Welded Pipe/Spiral Pipe/ HF-ERW Pipe/Seamless Pipe

Welded Pipe

Welded can mean longitudinal seam welded tubing manufactured by an autogenous (without filler metal) fusion welding process, as opposed to tubing manufactured by other welding processes, such as solid-state processes.

Welded tubing is made by forming flat products (strip, sheet or plate) into the desired shape, in this case, normally round. Once the desired shape has been achieved, a high energy source is used to melt the metal locally at the weld joint. It is squeezed together and allowed to solidify, forming a weld bead. The high energy source may be an electric arc, a plasma arc, a laser beam, or even an electron beam.  The as-welded weld bead is typically somewhat thicker than the adjacent base metal and needs to be modified to match the base metal thickness, and to correct the undesirable physical, chemical and corrosion resistance attributes of the weld.

-  Manufacturing welded tube

Depending on the outer dimension, wall thickness and final application, there are different ways of manufacturing welded tubes and pipes. Strip welded tubes are typically made in accordance with the production route. The material is decoiled, preferably into a strip accumulator which then enables continuous tube production.

Typical production route for inline strip welded tubes
Source: http://www.outokumpu.com/SiteCollectionDocuments/Welded-Stainless-Steel-Tubes-and-Pipes-vs-Seamless-Acom.pdf

The strip edges may be precision-trimmed in order to create perfect joint geometry before welding. Cold forming is performed step by step from flat strip into a round profile and the edges are welded together as they approach the welding rolls at the welding station. Typical welding methods for strip welded tubes are traditionally autogenous tungsten inert gas (TIG) and plasma arc welding (PAW) or combinations of these. The tendency is that more and more tube manufacturers now are using the more productive laser welding method. Welding can be carried out with filler metal when this is a requirement in the product standard. Outside grinding of the weld seam follows welding. Solution annealing or stress relieving may be necessary by code or application requirements. Today, most of the modern welding lines are equipped with inline induction annealing. Such heat treatment homogenises the weld to be structurally indiscernible from the rest of the tube and improves properties and reduces residual stresses of the cold formed tubular product. After annealing the tube is calibrated to nominal diameter and straightened. The tube is normally 100% eddy current tested (ET), marked, cut to standard or special lengths, de-burred, visually inspected and finally packed. The cleaning with acid pickling as part of the process can be performed either inline or offline.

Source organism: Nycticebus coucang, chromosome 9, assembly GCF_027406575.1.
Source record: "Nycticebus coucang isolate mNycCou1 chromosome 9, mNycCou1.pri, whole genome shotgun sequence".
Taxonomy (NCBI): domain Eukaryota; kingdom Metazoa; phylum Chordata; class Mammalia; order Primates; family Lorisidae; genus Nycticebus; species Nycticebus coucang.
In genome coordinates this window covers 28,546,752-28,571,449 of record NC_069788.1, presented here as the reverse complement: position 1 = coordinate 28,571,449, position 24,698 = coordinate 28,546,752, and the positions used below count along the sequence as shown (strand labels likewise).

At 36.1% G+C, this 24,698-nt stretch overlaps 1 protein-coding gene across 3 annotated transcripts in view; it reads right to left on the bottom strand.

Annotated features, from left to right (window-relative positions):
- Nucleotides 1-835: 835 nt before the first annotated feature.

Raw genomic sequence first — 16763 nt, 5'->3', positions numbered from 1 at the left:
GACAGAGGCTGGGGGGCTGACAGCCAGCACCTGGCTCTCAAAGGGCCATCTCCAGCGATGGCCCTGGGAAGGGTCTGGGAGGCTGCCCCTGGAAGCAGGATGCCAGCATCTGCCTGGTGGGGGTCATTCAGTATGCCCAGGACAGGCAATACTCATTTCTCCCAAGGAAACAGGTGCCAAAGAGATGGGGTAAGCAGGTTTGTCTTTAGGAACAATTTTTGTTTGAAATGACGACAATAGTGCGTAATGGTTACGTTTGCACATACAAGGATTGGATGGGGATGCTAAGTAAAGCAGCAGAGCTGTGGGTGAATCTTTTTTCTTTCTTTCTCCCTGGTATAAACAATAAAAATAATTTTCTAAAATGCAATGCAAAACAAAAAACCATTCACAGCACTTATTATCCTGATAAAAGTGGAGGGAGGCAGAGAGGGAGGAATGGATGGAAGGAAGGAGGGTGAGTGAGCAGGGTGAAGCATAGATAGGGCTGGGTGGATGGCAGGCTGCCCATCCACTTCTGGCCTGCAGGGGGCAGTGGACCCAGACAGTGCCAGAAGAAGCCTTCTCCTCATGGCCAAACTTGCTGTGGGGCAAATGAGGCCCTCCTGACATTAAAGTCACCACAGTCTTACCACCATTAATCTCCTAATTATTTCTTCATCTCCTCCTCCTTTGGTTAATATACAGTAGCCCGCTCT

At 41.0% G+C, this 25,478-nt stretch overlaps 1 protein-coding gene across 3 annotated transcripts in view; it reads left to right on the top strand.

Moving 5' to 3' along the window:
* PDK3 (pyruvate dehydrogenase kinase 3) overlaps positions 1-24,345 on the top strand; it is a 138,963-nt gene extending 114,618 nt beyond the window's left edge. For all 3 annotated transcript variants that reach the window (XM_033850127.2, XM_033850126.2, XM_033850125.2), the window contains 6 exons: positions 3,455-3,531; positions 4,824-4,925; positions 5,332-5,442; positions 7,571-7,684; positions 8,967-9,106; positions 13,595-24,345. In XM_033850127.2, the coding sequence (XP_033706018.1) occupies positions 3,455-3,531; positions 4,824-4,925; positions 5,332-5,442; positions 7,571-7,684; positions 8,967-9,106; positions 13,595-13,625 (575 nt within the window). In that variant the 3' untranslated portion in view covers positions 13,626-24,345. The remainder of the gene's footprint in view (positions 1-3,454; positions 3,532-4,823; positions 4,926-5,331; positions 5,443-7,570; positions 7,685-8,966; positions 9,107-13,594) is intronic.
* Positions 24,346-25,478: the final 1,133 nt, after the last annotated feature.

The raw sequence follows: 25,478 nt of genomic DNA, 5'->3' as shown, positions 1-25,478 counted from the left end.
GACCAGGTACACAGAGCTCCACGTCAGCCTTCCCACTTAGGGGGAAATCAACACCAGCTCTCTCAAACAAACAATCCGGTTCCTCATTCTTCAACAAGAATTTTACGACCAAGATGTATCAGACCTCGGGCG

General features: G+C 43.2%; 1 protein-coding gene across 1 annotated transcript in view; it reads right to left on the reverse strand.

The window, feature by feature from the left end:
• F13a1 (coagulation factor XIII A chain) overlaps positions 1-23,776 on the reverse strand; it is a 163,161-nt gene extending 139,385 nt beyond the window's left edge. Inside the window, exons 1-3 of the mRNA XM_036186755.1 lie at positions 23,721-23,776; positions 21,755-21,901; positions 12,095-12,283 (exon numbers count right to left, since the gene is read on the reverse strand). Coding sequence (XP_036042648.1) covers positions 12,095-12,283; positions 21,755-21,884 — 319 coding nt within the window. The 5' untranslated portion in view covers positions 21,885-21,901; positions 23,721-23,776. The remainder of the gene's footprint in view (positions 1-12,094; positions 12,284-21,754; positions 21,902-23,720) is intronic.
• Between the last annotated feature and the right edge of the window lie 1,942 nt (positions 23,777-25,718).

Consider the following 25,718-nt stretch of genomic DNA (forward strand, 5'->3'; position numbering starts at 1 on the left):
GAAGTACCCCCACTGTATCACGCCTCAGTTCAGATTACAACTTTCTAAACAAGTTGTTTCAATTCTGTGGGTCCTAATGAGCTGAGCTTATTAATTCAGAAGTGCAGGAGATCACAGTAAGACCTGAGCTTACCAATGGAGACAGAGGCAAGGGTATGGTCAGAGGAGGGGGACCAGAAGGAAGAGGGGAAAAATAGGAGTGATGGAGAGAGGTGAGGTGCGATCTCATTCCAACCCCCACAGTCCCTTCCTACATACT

Heavy-walled pipe, typically thicker than 6 mm, and pipes with large OD, typically larger than 500 – 600 mm are made piece by piece from plate or sheet. Depending on thickness, the forming is done in a roller bending machine or in a hydraulic press. Welding is commonly performed in I, Y or X shaped joints with PAW and (tandem) submerged arc welding (SAW) or combinations of these in specially designed welding machines. TIG welding is frequently used for dressing (remelting) of the root.

All welding is normally done with filler metal, except when welding under codes that do not allow use of filler metal. After welding, the weld seam can be ground and the pipes can be annealed and water quenched as specified in the applicable standard or customer specification. The pipes are calibrated to fulfil specified dimension tolerances, followed by possibly sandblasting and acid pickling. The pipes are finally tested with hydrostatic (HT), radiography (RT) or other NDT methods like dye penetrant testing (PT), but also DT in accordance with actual product standards.

Typical production route for heavy-walled pipes
Source: http://www.outokumpu.com/SiteCollectionDocuments/Welded-Stainless-Steel-Tubes-and-Pipes-vs-Seamless-Acom.pdf
 -  Advantages of welded pipe
  • Welded pipes are typically more cost effective than their seamless equivalents.
  • Welded pipes are usually more readily available than seamless. The longer lead time required for seamless pipes can not only make timing problematic, but it also allows more time for the price of the materials to fluctuate.
  • The wall thickness of welded pipes is generally more consistent than that of seamless pipes.
  • The internal surface of welded tubes can be checked before manufacturing, which isn’t possible with seamless.

Seamless Pipe

Seamless pipe is produced domestically in sizes NPS 'Ie through NPS 26 00. Seamless pipe is produced without a seam or weld in the circumference. Seamless pipe is produced by a variety of methods. To put it in its most simple terms, seamless pipe is produced by piercing a solid billet of deoxidized and conditioned steel, which has been properly prepared and heated to the proper temperature. It is then processed through a series of mills where the pipe is finished to its prescribed dimensions. Seamless sizes over 14 inch 00 are usually rotary rolled from 14 inch seamless shells which expand the diameter and reduce the wall thickness to the approximate dimensions required. Small sizes of seamless pipe are generally obtained through the use of a stretch reduced mill. In this process the outside diameter and the wall thickness of the pipe is reduced through a series of rolls. Seamless pipe goes through various finishing operations including straightening, inspection, testing, and end finishing. Seamless pipe is widely used in construction, oil refining, chemical and petro-chemical industries.

-  Manufacturing seamless tube